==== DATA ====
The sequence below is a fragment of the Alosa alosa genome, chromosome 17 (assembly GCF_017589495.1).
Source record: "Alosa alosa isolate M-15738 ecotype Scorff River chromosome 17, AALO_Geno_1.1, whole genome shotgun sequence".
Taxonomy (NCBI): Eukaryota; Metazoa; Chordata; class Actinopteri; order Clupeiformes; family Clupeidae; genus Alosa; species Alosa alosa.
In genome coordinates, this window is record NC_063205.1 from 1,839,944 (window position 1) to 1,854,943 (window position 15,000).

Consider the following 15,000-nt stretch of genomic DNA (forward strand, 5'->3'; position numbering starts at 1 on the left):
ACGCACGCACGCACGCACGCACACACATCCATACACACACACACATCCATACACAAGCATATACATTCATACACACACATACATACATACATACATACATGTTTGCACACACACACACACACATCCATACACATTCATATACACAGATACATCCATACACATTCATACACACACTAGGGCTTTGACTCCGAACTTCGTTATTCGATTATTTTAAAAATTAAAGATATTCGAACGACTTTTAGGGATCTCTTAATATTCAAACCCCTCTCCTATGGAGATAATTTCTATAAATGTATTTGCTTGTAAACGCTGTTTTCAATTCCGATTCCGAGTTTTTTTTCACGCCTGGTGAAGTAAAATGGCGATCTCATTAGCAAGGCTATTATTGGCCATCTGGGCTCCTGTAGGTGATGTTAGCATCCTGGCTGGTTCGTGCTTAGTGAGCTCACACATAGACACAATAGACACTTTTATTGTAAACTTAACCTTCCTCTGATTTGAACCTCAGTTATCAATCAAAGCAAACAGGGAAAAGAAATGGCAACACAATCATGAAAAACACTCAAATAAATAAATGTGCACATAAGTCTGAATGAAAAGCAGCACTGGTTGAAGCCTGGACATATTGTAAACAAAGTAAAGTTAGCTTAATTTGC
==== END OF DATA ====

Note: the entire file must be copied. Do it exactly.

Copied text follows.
The sequence below is a fragment of the Alosa alosa genome, chromosome 17 (assembly GCF_017589495.1).
Source record: "Alosa alosa isolate M-15738 ecotype Scorff River chromosome 17, AALO_Geno_1.1, whole genome shotgun sequence".
Taxonomy (NCBI): Eukaryota; Metazoa; Chordata; class Actinopteri; order Clupeiformes; family Clupeidae; genus Alosa; species Alosa alosa.
In genome coordinates, this window is record NC_063205.1 from 1,839,944 (window position 1) to 1,854,943 (window position 15,000).

Consider the following 15,000-nt stretch of genomic DNA (forward strand, 5'->3'; position numbering starts at 1 on the left):
ACGCACGCACGCACGCACGCACACACATCCATACACACACACACATCCATACACAAGCATATACATTCATACACACACATACATACATACATACATACATGTTTGCACACACACACACACACATCCATACACATTCATATACACAGATACATCCATACACATTCATACACACACTAGGGCTTTGACTCCGAACTTCGTTATTCGATTATTTTAAAAATTAAAGATATTCGAACGACTTTTAGGGATCTCTTAATATTCAAACCCCTCTCCTATGGAGATAATTTCTATAAATGTATTTGCTTGTAAACGCTGTTTTCAATTCCGATTCCGAGTTTTTTTTCACGCCTGGTGAAGTAAAATGGCGATCTCATTAGCAAGGCTATTATTGGCCATCTGGGCTCCTGTAGGTGATGTTAGCATCCTGGCTGGTTCGTGCTTAGTGAGCTCACACATAGACACAATAGACACTTTTATTGTAAACTTAACCTTCCTCTGATTTGAACCTCAGTTATCAATCAAAGCAAACAGGGAAAAGAAATGGCAACACAATCATGAAAAACACTCAAATAAATAAATGTGCACATAAGTCTGAATGAAAAGCAGCACTGGTTGAAGCCTGGACATATTGTAAACAAAGTAAAGTTAGCTTAATTTGC